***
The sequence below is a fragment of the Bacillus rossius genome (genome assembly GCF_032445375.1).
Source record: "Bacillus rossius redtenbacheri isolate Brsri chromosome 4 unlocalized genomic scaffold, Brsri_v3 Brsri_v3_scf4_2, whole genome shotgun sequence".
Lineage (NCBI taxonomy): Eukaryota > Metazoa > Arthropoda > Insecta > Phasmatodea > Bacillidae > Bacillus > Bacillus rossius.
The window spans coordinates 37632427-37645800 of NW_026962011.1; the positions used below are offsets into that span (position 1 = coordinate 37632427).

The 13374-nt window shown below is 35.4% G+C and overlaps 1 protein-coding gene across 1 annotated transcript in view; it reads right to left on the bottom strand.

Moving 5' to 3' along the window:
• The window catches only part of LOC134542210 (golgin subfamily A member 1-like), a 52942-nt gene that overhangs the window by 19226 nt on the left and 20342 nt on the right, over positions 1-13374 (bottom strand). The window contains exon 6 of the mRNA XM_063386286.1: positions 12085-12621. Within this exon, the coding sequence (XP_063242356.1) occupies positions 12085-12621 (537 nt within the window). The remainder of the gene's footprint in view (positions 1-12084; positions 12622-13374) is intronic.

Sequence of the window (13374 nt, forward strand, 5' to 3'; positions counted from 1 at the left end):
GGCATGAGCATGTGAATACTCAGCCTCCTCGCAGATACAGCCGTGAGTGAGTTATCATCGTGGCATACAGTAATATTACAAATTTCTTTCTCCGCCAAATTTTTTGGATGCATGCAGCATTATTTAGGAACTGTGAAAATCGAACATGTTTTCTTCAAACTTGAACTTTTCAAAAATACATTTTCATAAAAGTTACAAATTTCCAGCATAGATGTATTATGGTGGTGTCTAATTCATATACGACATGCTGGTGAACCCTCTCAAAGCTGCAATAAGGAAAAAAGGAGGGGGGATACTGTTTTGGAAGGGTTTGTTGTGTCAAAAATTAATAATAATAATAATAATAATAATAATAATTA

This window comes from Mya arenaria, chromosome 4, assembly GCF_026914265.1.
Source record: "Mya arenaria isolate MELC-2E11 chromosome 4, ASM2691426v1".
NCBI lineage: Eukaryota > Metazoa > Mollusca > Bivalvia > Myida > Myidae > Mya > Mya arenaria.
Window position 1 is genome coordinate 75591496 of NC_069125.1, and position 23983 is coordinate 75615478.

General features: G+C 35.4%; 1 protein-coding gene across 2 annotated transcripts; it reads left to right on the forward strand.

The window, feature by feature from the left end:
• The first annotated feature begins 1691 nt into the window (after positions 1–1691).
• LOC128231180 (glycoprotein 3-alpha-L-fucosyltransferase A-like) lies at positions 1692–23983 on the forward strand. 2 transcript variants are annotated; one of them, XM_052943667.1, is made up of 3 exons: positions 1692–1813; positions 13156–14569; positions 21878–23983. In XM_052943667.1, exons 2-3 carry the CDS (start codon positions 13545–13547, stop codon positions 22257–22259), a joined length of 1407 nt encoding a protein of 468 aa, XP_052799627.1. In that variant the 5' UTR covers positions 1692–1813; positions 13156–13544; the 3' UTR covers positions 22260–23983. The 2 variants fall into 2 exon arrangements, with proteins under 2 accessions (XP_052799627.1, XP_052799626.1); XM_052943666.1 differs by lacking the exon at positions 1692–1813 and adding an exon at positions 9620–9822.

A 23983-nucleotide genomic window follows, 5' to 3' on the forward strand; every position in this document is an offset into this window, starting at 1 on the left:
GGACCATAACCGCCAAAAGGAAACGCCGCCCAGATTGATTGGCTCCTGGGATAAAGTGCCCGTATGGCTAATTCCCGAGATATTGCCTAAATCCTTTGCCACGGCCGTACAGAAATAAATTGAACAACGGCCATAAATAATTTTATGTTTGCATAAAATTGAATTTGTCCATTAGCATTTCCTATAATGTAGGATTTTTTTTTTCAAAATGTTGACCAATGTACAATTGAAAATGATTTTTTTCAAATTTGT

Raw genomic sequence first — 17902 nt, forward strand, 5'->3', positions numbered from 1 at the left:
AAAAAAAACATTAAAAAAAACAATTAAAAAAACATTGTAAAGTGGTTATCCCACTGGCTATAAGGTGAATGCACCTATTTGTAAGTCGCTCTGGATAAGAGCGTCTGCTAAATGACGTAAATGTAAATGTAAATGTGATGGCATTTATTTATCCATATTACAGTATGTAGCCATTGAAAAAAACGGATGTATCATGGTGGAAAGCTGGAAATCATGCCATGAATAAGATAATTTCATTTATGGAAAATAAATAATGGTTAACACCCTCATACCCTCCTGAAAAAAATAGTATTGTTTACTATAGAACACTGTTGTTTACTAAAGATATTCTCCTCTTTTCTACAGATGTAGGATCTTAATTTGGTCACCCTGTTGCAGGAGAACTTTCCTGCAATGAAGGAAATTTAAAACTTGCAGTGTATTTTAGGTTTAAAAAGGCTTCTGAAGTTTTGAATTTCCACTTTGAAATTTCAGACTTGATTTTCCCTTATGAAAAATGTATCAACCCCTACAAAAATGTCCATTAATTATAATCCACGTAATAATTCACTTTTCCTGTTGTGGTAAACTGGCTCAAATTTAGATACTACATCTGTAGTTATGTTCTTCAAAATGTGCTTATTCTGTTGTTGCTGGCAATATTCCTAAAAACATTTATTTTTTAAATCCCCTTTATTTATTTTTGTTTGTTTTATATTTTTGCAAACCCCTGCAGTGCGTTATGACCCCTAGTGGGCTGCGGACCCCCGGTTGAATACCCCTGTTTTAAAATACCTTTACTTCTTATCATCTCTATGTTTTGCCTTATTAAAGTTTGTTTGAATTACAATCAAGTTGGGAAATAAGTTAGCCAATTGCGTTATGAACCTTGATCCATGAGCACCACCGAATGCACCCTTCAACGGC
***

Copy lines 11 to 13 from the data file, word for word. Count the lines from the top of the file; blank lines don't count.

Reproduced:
Source record: "Mya arenaria isolate MELC-2E11 chromosome 4, ASM2691426v1".
NCBI lineage: Eukaryota > Metazoa > Mollusca > Bivalvia > Myida > Myidae > Mya > Mya arenaria.
Window position 1 is genome coordinate 75591496 of NC_069125.1, and position 23983 is coordinate 75615478.